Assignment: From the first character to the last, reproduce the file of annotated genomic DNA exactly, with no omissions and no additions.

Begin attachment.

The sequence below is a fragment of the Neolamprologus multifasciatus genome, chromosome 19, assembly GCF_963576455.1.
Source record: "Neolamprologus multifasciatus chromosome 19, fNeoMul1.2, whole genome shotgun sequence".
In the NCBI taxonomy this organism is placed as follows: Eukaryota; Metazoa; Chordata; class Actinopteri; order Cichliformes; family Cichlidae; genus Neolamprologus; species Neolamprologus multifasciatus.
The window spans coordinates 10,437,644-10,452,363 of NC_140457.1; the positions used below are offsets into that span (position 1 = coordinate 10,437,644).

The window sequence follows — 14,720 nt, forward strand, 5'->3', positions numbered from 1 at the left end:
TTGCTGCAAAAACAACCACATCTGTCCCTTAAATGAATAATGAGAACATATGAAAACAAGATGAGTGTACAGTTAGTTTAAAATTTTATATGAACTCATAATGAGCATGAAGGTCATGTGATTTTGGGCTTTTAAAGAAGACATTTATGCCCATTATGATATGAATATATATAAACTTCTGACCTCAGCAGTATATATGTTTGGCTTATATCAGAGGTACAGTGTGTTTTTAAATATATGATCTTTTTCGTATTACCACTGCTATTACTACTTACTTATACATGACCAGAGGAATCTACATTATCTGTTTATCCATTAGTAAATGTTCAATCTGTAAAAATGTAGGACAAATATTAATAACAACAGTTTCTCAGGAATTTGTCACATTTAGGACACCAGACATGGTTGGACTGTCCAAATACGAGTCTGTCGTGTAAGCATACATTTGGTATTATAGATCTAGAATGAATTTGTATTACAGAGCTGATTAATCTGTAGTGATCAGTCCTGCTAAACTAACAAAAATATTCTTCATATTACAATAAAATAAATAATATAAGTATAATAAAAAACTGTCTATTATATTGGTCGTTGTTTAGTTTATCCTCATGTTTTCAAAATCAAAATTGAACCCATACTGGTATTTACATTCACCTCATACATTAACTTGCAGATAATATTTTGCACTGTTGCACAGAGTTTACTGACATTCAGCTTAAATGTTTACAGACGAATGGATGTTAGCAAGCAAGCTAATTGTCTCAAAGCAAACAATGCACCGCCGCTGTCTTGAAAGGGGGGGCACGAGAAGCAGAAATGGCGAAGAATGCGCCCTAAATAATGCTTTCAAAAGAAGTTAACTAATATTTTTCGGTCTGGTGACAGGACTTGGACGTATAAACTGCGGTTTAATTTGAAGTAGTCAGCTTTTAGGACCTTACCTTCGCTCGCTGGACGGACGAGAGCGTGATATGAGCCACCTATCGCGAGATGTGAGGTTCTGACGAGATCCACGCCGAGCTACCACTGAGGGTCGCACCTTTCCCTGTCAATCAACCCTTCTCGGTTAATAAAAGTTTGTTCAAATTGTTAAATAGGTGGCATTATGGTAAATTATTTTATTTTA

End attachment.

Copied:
The sequence below is a fragment of the Neolamprologus multifasciatus genome, chromosome 19, assembly GCF_963576455.1.
Source record: "Neolamprologus multifasciatus chromosome 19, fNeoMul1.2, whole genome shotgun sequence".
In the NCBI taxonomy this organism is placed as follows: Eukaryota; Metazoa; Chordata; class Actinopteri; order Cichliformes; family Cichlidae; genus Neolamprologus; species Neolamprologus multifasciatus.
The window spans coordinates 10,437,644-10,452,363 of NC_140457.1; the positions used below are offsets into that span (position 1 = coordinate 10,437,644).

The window sequence follows — 14,720 nt, forward strand, 5'->3', positions numbered from 1 at the left end:
TTGCTGCAAAAACAACCACATCTGTCCCTTAAATGAATAATGAGAACATATGAAAACAAGATGAGTGTACAGTTAGTTTAAAATTTTATATGAACTCATAATGAGCATGAAGGTCATGTGATTTTGGGCTTTTAAAGAAGACATTTATGCCCATTATGATATGAATATATATAAACTTCTGACCTCAGCAGTATATATGTTTGGCTTATATCAGAGGTACAGTGTGTTTTTAAATATATGATCTTTTTCGTATTACCACTGCTATTACTACTTACTTATACATGACCAGAGGAATCTACATTATCTGTTTATCCATTAGTAAATGTTCAATCTGTAAAAATGTAGGACAAATATTAATAACAACAGTTTCTCAGGAATTTGTCACATTTAGGACACCAGACATGGTTGGACTGTCCAAATACGAGTCTGTCGTGTAAGCATACATTTGGTATTATAGATCTAGAATGAATTTGTATTACAGAGCTGATTAATCTGTAGTGATCAGTCCTGCTAAACTAACAAAAATATTCTTCATATTACAATAAAATAAATAATATAAGTATAATAAAAAACTGTCTATTATATTGGTCGTTGTTTAGTTTATCCTCATGTTTTCAAAATCAAAATTGAACCCATACTGGTATTTACATTCACCTCATACATTAACTTGCAGATAATATTTTGCACTGTTGCACAGAGTTTACTGACATTCAGCTTAAATGTTTACAGACGAATGGATGTTAGCAAGCAAGCTAATTGTCTCAAAGCAAACAATGCACCGCCGCTGTCTTGAAAGGGGGGGCACGAGAAGCAGAAATGGCGAAGAATGCGCCCTAAATAATGCTTTCAAAAGAAGTTAACTAATATTTTTCGGTCTGGTGACAGGACTTGGACGTATAAACTGCGGTTTAATTTGAAGTAGTCAGCTTTTAGGACCTTACCTTCGCTCGCTGGACGGACGAGAGCGTGATATGAGCCACCTATCGCGAGATGTGAGGTTCTGACGAGATCCACGCCGAGCTACCACTGAGGGTCGCACCTTTCCCTGTCAATCAACCCTTCTCGGTTAATAAAAGTTTGTTCAAATTGTTAAATAGGTGGCATTATGGTAAATTATTTTATTTTA